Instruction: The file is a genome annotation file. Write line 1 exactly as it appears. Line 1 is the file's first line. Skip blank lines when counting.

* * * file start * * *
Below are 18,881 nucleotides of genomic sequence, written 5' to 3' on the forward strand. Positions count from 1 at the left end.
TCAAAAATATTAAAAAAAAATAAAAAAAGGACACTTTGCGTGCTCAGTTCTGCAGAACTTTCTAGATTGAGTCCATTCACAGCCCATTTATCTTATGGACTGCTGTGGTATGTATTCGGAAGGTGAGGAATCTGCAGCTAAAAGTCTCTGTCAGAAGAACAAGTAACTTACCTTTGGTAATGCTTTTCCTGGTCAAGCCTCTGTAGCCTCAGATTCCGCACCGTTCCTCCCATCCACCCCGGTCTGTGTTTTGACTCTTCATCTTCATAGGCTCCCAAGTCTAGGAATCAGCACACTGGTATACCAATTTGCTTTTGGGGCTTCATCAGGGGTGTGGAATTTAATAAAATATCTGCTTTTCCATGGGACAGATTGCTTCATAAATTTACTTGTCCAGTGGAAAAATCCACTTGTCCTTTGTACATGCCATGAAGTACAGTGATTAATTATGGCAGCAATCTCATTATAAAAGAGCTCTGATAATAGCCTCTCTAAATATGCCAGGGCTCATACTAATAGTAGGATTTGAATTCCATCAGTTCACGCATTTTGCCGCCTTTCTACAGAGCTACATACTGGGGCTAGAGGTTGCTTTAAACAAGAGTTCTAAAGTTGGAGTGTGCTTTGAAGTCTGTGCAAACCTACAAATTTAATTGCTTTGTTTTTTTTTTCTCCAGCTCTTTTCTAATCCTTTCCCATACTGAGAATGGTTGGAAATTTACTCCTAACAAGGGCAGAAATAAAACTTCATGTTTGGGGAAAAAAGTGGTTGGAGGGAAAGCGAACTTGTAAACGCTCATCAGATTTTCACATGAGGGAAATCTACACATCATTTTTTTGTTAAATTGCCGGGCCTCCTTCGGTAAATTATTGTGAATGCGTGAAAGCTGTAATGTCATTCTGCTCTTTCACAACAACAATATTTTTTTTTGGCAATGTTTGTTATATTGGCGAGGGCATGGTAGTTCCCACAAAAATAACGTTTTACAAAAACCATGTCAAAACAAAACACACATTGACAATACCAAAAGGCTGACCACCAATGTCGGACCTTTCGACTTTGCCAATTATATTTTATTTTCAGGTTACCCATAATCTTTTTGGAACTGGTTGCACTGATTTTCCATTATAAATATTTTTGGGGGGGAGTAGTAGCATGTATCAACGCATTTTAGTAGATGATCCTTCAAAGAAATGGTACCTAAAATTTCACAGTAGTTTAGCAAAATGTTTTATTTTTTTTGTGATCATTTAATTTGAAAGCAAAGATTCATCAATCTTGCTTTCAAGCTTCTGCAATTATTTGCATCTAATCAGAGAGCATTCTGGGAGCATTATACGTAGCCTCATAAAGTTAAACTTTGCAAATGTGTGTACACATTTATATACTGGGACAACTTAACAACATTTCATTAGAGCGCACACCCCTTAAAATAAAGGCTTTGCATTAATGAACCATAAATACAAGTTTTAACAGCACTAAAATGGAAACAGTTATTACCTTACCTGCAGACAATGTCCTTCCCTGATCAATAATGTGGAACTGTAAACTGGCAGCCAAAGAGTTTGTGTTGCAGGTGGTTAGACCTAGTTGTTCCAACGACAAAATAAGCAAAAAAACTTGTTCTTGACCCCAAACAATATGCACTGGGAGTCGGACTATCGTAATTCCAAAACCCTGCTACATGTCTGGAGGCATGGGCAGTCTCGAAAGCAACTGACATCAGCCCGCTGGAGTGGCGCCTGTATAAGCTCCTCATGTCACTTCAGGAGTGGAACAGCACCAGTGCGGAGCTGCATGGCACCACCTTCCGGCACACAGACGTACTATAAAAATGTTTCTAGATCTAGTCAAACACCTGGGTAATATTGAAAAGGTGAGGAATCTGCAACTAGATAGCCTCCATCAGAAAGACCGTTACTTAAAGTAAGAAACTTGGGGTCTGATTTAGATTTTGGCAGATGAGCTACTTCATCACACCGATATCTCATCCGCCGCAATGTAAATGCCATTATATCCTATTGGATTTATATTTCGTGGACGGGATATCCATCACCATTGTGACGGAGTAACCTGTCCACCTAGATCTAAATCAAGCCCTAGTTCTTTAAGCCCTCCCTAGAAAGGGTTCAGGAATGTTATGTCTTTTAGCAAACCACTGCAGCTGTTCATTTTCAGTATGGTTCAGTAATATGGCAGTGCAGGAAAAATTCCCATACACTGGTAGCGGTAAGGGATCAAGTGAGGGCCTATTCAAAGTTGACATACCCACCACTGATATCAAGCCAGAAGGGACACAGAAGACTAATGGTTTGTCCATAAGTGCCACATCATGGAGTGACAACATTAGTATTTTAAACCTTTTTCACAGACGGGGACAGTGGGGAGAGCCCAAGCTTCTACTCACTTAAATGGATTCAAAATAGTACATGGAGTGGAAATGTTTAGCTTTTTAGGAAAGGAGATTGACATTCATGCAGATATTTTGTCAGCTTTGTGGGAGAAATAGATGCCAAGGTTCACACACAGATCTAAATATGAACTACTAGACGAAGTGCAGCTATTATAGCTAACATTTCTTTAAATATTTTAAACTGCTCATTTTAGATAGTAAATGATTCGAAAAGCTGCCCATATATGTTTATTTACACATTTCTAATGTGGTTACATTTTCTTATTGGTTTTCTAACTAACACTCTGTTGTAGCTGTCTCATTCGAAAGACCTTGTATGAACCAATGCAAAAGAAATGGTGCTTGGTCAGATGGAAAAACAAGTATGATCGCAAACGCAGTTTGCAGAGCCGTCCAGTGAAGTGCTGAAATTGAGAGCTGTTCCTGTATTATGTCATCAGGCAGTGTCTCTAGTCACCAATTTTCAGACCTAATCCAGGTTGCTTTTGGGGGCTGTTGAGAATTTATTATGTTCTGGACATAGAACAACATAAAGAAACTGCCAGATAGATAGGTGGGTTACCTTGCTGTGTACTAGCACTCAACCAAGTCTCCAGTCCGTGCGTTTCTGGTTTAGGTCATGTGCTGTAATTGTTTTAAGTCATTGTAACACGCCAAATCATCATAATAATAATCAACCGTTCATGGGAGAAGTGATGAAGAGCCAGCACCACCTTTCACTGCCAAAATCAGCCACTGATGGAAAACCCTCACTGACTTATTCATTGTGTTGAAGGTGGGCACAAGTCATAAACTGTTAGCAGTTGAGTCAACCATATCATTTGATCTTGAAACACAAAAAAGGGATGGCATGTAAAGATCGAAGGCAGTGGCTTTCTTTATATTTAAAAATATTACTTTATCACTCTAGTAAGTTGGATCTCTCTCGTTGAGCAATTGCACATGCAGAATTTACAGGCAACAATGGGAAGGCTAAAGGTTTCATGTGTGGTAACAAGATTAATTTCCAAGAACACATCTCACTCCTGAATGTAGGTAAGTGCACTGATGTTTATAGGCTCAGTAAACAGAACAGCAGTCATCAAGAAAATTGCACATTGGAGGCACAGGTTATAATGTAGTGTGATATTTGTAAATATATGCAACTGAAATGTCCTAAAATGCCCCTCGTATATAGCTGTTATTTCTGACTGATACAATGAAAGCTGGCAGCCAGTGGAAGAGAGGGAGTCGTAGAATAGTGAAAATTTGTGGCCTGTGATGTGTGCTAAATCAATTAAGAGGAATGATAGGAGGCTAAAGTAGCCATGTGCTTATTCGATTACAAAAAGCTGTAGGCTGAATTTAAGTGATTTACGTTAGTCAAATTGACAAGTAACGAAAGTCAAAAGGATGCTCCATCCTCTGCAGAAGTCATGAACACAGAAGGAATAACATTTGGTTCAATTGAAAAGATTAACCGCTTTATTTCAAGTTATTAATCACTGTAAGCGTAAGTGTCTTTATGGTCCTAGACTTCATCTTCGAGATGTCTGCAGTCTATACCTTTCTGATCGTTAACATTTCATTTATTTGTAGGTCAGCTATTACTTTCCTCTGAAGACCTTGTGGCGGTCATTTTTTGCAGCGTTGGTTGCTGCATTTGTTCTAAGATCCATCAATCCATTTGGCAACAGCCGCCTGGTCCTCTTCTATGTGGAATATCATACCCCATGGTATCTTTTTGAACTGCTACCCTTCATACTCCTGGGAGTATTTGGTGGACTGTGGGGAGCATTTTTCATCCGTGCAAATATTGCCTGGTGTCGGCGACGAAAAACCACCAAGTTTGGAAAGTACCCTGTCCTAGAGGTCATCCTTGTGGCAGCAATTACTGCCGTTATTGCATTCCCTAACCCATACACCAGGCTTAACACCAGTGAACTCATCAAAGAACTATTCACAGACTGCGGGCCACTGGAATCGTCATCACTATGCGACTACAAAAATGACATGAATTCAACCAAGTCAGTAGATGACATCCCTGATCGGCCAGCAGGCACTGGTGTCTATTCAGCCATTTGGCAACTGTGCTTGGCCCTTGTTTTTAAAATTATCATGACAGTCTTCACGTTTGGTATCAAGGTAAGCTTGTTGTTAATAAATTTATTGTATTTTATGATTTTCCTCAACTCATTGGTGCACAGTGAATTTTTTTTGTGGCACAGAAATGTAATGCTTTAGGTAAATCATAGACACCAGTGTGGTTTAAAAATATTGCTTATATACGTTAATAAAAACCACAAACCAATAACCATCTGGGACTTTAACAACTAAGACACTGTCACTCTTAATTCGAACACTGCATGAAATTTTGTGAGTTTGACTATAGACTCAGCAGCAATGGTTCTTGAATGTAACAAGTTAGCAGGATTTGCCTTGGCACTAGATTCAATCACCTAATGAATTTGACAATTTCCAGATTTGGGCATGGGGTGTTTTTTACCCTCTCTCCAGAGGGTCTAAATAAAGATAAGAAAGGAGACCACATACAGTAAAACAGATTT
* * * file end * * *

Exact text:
Below are 18,881 nucleotides of genomic sequence, written 5' to 3' on the forward strand. Positions count from 1 at the left end.